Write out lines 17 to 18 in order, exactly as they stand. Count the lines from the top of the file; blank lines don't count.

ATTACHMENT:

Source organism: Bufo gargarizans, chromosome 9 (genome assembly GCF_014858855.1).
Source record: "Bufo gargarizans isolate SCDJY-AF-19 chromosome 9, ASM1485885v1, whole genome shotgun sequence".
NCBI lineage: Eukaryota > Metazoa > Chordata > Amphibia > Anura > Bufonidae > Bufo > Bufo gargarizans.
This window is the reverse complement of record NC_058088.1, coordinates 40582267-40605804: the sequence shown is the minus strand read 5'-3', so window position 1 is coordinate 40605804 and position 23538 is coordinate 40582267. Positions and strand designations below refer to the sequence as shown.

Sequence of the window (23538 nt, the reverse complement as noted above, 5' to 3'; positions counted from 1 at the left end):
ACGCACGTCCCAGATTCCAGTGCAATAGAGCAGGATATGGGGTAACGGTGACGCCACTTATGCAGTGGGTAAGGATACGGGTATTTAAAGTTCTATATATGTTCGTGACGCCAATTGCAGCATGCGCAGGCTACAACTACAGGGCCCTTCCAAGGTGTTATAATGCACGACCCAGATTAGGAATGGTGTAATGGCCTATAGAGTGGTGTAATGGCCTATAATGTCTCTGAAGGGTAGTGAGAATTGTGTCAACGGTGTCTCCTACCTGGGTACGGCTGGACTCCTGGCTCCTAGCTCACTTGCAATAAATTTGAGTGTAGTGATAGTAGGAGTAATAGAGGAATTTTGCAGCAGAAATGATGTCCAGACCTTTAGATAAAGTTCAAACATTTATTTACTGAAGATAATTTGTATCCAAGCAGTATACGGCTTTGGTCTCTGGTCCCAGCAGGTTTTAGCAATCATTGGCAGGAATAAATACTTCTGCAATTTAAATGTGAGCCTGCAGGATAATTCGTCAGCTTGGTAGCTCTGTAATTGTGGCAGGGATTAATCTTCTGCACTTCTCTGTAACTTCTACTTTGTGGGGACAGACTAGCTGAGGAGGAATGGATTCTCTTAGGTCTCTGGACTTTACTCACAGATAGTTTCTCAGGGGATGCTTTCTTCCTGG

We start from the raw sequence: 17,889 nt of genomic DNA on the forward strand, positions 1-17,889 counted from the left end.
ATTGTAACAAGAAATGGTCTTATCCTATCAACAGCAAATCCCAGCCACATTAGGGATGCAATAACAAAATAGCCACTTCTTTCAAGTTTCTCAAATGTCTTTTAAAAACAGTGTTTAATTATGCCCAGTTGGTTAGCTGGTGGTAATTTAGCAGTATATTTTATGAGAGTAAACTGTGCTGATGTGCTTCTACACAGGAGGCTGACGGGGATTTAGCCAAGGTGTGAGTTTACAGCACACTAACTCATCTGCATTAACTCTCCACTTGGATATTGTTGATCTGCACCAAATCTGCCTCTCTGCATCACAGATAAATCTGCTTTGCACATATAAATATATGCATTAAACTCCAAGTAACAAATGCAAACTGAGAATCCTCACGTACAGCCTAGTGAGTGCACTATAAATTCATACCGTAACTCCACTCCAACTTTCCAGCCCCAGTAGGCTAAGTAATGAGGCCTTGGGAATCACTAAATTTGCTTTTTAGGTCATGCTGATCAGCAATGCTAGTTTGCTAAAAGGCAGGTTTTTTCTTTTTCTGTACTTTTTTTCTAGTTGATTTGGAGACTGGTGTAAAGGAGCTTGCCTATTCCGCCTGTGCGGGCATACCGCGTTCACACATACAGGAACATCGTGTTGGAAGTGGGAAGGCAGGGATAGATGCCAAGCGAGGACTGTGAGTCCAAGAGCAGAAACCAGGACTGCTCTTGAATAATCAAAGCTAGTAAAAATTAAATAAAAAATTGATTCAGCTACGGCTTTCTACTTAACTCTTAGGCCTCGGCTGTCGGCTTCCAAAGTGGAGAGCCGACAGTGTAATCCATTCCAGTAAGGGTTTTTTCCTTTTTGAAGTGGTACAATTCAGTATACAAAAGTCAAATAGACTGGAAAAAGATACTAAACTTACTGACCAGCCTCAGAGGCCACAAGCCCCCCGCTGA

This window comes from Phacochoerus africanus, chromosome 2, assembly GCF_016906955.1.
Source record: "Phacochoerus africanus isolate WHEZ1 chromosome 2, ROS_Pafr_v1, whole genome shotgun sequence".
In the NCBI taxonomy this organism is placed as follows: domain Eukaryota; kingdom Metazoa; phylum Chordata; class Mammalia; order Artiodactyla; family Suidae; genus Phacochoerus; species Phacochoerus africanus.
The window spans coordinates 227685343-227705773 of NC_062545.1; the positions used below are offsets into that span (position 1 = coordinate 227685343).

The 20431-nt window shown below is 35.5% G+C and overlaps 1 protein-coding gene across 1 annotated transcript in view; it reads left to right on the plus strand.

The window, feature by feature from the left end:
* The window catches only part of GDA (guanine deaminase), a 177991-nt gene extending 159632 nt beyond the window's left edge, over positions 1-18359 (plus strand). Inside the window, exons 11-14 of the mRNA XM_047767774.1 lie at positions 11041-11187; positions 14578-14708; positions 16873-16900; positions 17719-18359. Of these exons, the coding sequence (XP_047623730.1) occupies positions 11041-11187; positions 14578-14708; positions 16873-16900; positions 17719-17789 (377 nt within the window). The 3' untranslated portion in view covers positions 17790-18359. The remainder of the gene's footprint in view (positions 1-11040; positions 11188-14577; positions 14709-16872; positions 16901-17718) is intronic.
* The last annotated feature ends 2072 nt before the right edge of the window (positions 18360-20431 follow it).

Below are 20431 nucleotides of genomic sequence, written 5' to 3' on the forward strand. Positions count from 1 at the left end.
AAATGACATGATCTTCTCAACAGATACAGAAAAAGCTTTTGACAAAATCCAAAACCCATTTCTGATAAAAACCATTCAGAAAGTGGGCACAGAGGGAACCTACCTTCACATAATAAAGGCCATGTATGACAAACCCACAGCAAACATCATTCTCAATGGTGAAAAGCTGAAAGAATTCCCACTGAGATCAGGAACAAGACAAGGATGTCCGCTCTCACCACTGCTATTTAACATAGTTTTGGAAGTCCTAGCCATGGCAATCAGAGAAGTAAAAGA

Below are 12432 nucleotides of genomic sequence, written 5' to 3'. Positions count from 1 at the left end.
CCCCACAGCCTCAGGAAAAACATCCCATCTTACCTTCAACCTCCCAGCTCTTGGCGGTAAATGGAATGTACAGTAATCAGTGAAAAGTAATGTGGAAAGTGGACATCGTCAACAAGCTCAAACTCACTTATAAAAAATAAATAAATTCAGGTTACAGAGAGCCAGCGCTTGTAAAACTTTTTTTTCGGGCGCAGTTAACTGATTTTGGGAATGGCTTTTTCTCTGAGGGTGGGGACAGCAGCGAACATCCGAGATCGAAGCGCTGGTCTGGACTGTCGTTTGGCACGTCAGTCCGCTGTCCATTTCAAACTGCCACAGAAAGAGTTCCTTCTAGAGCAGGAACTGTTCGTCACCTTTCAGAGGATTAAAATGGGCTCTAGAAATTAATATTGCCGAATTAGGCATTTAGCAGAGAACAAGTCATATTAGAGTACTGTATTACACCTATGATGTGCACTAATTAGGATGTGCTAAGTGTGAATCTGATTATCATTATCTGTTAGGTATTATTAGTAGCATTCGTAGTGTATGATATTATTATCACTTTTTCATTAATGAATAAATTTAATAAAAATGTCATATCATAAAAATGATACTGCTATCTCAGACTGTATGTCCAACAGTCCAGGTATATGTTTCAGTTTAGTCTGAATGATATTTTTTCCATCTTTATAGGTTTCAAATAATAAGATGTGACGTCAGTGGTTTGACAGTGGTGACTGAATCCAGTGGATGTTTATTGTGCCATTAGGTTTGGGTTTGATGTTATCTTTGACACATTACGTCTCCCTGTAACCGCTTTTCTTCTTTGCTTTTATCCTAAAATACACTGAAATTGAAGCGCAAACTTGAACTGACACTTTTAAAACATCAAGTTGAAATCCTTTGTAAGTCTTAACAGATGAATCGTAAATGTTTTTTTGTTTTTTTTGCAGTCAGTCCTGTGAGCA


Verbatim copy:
Below are 20431 nucleotides of genomic sequence, written 5' to 3' on the forward strand. Positions count from 1 at the left end.
AAATGACATGATCTTCTCAACAGATACAGAAAAAGCTTTTGACAAAATCCAAAACCCATTTCTGATAAAAACCATTCAGAAAGTGGGCACAGAGGGAACCTACCTTCACATAATAAAGGCCATGTATGACAAACCCACAGCAAACATCATTCTCAATGGTGAAAAGCTGAAAGAATTCCCACTGAGATCAGGAACAAGACAAGGATGTCCGCTCTCACCACTGCTATTTAACATAGTTTTGGAAGTCCTAGCCATGGCAATCAGAGAAGTAAAAGA